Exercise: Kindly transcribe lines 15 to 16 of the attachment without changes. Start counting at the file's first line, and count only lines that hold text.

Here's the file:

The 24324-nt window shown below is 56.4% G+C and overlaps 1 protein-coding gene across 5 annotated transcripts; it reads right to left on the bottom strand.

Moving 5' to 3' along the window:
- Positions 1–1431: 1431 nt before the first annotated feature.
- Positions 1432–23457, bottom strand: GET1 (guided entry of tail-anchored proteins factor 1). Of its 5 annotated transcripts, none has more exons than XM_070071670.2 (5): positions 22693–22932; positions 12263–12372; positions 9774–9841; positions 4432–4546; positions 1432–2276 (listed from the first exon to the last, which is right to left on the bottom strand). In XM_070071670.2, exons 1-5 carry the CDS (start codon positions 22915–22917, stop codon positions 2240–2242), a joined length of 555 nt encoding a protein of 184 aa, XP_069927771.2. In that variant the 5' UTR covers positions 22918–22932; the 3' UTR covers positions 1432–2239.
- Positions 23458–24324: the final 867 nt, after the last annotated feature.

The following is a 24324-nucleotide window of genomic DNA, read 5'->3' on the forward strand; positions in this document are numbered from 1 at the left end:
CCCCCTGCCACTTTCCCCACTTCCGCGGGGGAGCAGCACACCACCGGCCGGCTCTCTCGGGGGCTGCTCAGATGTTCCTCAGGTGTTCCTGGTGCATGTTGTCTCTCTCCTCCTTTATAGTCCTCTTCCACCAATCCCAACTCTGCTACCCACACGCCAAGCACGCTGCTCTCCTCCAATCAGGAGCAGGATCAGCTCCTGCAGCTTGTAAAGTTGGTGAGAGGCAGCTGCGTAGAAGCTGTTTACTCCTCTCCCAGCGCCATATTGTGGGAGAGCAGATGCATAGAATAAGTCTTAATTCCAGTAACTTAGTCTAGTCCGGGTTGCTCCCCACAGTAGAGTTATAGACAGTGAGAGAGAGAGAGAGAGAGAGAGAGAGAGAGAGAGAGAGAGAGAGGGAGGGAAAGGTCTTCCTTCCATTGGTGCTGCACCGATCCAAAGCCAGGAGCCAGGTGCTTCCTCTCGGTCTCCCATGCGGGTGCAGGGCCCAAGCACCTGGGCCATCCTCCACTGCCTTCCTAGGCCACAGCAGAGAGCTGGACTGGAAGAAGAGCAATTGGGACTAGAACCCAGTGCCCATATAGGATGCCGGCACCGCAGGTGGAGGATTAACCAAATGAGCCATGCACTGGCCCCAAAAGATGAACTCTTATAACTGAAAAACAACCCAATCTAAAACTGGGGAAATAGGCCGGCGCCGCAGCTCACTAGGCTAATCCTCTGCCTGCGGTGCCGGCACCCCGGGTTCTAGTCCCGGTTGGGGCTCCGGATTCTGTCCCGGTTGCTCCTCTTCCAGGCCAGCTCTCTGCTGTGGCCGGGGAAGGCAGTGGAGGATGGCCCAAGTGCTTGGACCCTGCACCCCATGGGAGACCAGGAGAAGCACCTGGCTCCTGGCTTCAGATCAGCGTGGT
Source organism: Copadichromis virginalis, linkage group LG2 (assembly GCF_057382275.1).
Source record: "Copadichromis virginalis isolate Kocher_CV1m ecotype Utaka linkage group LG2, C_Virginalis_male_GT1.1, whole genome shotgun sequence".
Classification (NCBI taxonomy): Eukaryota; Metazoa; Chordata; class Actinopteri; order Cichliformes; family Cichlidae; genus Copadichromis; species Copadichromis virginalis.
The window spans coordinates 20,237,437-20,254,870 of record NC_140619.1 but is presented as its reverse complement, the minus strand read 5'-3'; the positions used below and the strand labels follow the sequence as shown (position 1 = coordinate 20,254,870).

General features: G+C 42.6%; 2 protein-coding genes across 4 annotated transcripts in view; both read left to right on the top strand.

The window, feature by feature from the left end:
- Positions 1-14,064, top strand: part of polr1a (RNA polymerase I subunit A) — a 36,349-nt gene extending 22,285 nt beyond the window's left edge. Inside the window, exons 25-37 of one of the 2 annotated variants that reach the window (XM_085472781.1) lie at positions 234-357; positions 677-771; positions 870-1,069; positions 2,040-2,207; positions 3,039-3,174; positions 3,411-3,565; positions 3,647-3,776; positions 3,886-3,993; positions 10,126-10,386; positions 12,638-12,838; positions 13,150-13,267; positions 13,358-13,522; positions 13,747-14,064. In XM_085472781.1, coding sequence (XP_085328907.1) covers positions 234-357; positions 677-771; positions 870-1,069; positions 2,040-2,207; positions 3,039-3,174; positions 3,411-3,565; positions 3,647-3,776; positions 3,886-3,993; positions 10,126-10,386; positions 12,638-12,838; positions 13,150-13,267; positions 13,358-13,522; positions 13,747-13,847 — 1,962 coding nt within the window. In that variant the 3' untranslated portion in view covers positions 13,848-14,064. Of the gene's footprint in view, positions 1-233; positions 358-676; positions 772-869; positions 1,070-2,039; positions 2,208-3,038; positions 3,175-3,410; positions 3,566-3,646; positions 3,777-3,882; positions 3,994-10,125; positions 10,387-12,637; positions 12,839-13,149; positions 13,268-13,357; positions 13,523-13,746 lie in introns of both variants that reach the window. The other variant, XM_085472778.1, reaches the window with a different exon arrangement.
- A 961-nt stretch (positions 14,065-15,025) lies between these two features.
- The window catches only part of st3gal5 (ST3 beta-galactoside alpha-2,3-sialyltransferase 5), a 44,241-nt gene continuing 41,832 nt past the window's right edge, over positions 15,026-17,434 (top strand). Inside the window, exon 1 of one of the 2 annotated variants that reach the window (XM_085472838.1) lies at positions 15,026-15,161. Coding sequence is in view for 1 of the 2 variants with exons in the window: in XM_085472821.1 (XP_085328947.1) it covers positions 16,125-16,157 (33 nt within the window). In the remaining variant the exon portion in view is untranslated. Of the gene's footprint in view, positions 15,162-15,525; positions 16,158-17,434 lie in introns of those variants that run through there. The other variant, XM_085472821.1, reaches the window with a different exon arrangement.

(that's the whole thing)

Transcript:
- A 961-nt stretch (positions 14,065-15,025) lies between these two features.
- The window catches only part of st3gal5 (ST3 beta-galactoside alpha-2,3-sialyltransferase 5), a 44,241-nt gene continuing 41,832 nt past the window's right edge, over positions 15,026-17,434 (top strand). Inside the window, exon 1 of one of the 2 annotated variants that reach the window (XM_085472838.1) lies at positions 15,026-15,161. Coding sequence is in view for 1 of the 2 variants with exons in the window: in XM_085472821.1 (XP_085328947.1) it covers positions 16,125-16,157 (33 nt within the window). In the remaining variant the exon portion in view is untranslated. Of the gene's footprint in view, positions 15,162-15,525; positions 16,158-17,434 lie in introns of those variants that run through there. The other variant, XM_085472821.1, reaches the window with a different exon arrangement.